高价方案：金女士说，酒店的导游费用甚至对于1000美元一天的行程安排也太贵了（我的天！），她建议通过Sam the Local网站预订两个小时的九龙游，要求在玉器市场和一家传统茶餐厅停留。费用：400港元。
Low I used a local, too — a local map. The one from Creative City costs about $7 online and has sharply designed walking maps of six regions of the city, with a bent toward the unusual or creative. I spent a few hours walking the Sham Shui Po and Yau Ma Tei neighborhoods, both on the Kowloon side of the harbor. In bustling Sham Shui Po, I stopped into a 200-year-old “bonesetter” shop, which, according to the map, used to specialize in treating knife wounds.
In Yau Ma Tei, the highlight was a hidden spot called the Hong Kong International Hobby and Toy Museum, with a collection that has everything from a Bedouin doll to a toy version of Magnum P.I.’s Ferrari. Given a choice of toy-themed 30-dollar entrance tickets, I picked the Mr. Potato Head. The woman at the register held the ticket up to my face, comparing. “Same person!” she said. (I’ll take that as a compliment.)
在油麻地，最棒的是地处偏僻的香港国际玩具博物馆，这里收藏了各种各样的玩意儿，从贝督因娃娃到玩具版的“私家侦探玛格农”(Magnum P.I.)的法拉利。门票是30港元，上面印有不同玩具主题可供选择，我选了“土豆先生”(Mr. Potato Head)。检票口的女人举起票比着在我的脸。“一模一样！”她说。我把这当做是恭维。
High The Italian three-course lunch or the Japanese bento box at Aqua, on the 29th floor of a building overlooking the harbor. Cost: 500 Hong Kong dollars.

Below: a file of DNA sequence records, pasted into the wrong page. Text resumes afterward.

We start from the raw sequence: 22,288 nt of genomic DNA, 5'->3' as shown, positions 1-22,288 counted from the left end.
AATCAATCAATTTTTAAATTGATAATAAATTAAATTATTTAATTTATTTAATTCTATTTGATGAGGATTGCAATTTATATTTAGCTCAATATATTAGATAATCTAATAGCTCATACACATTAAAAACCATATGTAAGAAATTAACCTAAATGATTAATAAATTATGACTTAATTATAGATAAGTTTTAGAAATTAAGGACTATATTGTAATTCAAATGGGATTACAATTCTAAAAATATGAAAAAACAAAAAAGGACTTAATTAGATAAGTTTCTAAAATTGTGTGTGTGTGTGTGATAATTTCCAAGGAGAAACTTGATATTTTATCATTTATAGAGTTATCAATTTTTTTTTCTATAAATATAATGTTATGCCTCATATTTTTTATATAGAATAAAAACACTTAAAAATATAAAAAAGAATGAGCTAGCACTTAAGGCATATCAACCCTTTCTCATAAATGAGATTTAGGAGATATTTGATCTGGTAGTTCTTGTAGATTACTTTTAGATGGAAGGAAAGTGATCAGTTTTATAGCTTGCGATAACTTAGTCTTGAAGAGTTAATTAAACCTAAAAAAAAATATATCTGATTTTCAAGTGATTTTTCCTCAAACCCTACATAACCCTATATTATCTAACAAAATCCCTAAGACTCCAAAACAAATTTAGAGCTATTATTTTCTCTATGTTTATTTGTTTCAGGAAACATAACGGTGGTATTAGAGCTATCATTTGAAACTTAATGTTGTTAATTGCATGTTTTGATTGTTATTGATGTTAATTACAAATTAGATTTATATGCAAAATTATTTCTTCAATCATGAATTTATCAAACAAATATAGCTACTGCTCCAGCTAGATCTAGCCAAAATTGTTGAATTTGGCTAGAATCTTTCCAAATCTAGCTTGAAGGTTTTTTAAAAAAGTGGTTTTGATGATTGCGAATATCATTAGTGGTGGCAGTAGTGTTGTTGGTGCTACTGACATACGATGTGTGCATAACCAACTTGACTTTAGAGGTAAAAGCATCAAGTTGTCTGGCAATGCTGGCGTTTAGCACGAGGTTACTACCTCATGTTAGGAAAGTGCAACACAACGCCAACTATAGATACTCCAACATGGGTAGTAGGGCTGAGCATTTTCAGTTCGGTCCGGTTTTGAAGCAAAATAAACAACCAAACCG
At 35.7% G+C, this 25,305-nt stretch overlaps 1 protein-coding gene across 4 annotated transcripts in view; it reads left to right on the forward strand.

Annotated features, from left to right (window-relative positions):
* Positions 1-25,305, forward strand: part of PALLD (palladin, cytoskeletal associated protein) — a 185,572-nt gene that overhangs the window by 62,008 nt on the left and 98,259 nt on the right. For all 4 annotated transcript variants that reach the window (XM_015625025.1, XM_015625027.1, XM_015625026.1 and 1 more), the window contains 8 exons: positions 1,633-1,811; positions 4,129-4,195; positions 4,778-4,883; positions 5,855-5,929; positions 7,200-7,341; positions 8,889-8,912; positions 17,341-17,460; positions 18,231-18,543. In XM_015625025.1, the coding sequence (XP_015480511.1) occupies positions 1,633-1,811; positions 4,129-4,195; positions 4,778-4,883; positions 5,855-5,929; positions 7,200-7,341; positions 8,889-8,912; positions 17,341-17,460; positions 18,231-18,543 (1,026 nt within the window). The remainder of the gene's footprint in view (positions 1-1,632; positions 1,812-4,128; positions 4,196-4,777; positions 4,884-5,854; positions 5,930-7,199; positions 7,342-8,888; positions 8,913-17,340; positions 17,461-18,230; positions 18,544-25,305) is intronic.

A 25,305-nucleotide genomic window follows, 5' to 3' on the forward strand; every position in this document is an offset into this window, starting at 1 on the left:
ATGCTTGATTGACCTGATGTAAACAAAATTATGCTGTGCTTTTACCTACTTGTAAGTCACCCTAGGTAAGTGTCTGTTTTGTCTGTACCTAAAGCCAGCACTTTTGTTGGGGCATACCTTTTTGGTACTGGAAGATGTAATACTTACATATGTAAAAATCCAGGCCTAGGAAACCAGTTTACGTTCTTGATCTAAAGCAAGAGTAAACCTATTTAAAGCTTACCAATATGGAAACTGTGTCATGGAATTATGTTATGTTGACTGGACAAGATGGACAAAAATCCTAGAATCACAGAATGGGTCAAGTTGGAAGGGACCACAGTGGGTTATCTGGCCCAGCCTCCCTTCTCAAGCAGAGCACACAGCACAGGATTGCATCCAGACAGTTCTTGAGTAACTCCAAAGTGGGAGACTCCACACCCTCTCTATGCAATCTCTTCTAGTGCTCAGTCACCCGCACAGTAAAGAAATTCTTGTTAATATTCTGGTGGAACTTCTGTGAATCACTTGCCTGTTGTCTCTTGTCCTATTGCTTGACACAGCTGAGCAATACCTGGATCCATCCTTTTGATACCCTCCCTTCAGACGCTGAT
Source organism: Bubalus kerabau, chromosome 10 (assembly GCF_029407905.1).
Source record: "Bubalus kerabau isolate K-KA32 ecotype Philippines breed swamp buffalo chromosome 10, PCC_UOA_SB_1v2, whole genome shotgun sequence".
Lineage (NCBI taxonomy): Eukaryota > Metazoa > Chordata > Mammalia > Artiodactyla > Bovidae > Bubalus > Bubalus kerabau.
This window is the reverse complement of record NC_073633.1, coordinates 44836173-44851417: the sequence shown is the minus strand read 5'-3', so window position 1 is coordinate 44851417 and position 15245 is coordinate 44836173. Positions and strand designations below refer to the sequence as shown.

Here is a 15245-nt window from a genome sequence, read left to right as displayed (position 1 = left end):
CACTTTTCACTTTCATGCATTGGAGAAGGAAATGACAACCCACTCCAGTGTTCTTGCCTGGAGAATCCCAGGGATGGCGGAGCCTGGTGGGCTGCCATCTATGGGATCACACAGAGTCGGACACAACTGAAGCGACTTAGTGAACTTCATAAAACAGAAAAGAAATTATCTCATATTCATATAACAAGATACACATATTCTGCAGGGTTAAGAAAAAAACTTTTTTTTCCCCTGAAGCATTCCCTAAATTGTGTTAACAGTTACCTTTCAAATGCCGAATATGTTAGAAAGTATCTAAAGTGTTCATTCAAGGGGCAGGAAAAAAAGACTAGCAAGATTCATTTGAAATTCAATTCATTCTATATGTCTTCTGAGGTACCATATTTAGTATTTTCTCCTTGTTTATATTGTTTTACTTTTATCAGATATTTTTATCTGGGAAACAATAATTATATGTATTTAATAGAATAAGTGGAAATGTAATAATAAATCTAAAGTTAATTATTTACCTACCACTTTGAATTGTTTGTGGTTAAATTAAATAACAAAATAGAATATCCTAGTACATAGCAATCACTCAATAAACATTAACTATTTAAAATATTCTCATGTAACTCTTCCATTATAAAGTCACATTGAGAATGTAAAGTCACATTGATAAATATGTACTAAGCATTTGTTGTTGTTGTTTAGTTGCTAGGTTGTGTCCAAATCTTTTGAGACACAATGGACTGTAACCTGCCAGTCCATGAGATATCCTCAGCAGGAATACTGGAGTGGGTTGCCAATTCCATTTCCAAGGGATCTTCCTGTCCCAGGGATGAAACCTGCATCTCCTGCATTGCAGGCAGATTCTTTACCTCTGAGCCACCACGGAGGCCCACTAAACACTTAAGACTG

Low The comfortable tables on the roof garden of the IFC mall also have a view of the harbor (though not a complete one). And you can bring your picnic from any number of options in the mall. I went to City Super, a Whole Foods-ish market, and bought a gluttonous amount of toro salmon and octopus sashimi, plus Japanese beer, for 139 dollars.
High Ms. King recommended the trendy Soho and Poho neighborhoods, including antiques shopping and gallery hopping on Hollywood Road and into PMQ, a former police housing complex turned beehive of local design and fashion shops, where one could purchase a hand-painted silk scarf by Chailie Ho for 1,280 Hong Kong dollars.
Low I explored the same neighborhoods, even stopping at Ms. Ho’s shop. Ms. Ho herself was there and showed me her colorful, dreamy chiffon and satin scarves. She even made a sale — not a scarf, but very frameable postcards with her Hong Kong-themed paintings, 15 dollars a piece.
I extended my shopping to Sai Ying Pun, where I had read about a shop called Tak Chong Sum Kee Bamboo Steamer Company that sells handmade bamboo (and wood and rattan) goods. “Old man make by hand,” a worker told me. “No young people learning!” I bought three wooden molds, one each in the shape of a fish, a turnip and, hmm, a Reese’s peanut butter cup inscribed in Chinese? They were 25 dollars each, and are now decorating my kitchen.